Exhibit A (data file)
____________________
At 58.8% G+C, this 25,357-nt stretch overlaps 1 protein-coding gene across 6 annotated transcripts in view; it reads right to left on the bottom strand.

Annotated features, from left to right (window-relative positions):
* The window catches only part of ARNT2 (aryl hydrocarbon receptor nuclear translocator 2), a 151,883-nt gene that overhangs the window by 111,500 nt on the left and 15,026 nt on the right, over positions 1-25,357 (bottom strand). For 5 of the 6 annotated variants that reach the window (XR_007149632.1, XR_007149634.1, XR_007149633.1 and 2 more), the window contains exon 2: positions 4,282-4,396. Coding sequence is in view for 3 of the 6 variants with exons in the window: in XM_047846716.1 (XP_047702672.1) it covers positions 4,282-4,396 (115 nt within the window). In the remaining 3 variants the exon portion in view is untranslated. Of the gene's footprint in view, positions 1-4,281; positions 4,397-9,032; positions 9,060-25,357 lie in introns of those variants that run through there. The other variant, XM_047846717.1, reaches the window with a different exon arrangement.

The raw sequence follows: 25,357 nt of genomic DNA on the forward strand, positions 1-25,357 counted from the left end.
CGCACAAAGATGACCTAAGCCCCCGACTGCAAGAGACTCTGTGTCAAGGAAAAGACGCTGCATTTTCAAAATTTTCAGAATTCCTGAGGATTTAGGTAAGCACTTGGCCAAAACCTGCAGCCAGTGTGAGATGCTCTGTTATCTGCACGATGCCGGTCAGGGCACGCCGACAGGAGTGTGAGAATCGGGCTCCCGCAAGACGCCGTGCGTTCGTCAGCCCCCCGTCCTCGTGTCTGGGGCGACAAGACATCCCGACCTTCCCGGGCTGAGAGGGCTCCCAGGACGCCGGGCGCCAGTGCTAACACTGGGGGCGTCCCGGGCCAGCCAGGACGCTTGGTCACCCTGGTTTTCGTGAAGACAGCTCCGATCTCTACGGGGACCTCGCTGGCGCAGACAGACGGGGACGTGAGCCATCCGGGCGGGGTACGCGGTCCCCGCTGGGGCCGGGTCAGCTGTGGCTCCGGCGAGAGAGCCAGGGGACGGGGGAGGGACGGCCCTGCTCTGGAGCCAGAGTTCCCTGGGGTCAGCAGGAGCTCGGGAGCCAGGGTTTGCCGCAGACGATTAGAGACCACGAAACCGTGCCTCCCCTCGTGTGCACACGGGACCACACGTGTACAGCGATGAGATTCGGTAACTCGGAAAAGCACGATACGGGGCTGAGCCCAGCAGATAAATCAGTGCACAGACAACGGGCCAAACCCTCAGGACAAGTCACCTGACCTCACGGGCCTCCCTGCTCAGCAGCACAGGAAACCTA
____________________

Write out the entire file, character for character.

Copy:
At 58.8% G+C, this 25,357-nt stretch overlaps 1 protein-coding gene across 6 annotated transcripts in view; it reads right to left on the bottom strand.

Annotated features, from left to right (window-relative positions):
* The window catches only part of ARNT2 (aryl hydrocarbon receptor nuclear translocator 2), a 151,883-nt gene that overhangs the window by 111,500 nt on the left and 15,026 nt on the right, over positions 1-25,357 (bottom strand). For 5 of the 6 annotated variants that reach the window (XR_007149632.1, XR_007149634.1, XR_007149633.1 and 2 more), the window contains exon 2: positions 4,282-4,396. Coding sequence is in view for 3 of the 6 variants with exons in the window: in XM_047846716.1 (XP_047702672.1) it covers positions 4,282-4,396 (115 nt within the window). In the remaining 3 variants the exon portion in view is untranslated. Of the gene's footprint in view, positions 1-4,281; positions 4,397-9,032; positions 9,060-25,357 lie in introns of those variants that run through there. The other variant, XM_047846717.1, reaches the window with a different exon arrangement.

The raw sequence follows: 25,357 nt of genomic DNA on the forward strand, positions 1-25,357 counted from the left end.
CGCACAAAGATGACCTAAGCCCCCGACTGCAAGAGACTCTGTGTCAAGGAAAAGACGCTGCATTTTCAAAATTTTCAGAATTCCTGAGGATTTAGGTAAGCACTTGGCCAAAACCTGCAGCCAGTGTGAGATGCTCTGTTATCTGCACGATGCCGGTCAGGGCACGCCGACAGGAGTGTGAGAATCGGGCTCCCGCAAGACGCCGTGCGTTCGTCAGCCCCCCGTCCTCGTGTCTGGGGCGACAAGACATCCCGACCTTCCCGGGCTGAGAGGGCTCCCAGGACGCCGGGCGCCAGTGCTAACACTGGGGGCGTCCCGGGCCAGCCAGGACGCTTGGTCACCCTGGTTTTCGTGAAGACAGCTCCGATCTCTACGGGGACCTCGCTGGCGCAGACAGACGGGGACGTGAGCCATCCGGGCGGGGTACGCGGTCCCCGCTGGGGCCGGGTCAGCTGTGGCTCCGGCGAGAGAGCCAGGGGACGGGGGAGGGACGGCCCTGCTCTGGAGCCAGAGTTCCCTGGGGTCAGCAGGAGCTCGGGAGCCAGGGTTTGCCGCAGACGATTAGAGACCACGAAACCGTGCCTCCCCTCGTGTGCACACGGGACCACACGTGTACAGCGATGAGATTCGGTAACTCGGAAAAGCACGATACGGGGCTGAGCCCAGCAGATAAATCAGTGCACAGACAACGGGCCAAACCCTCAGGACAAGTCACCTGACCTCACGGGCCTCCCTGCTCAGCAGCACAGGAAACCTA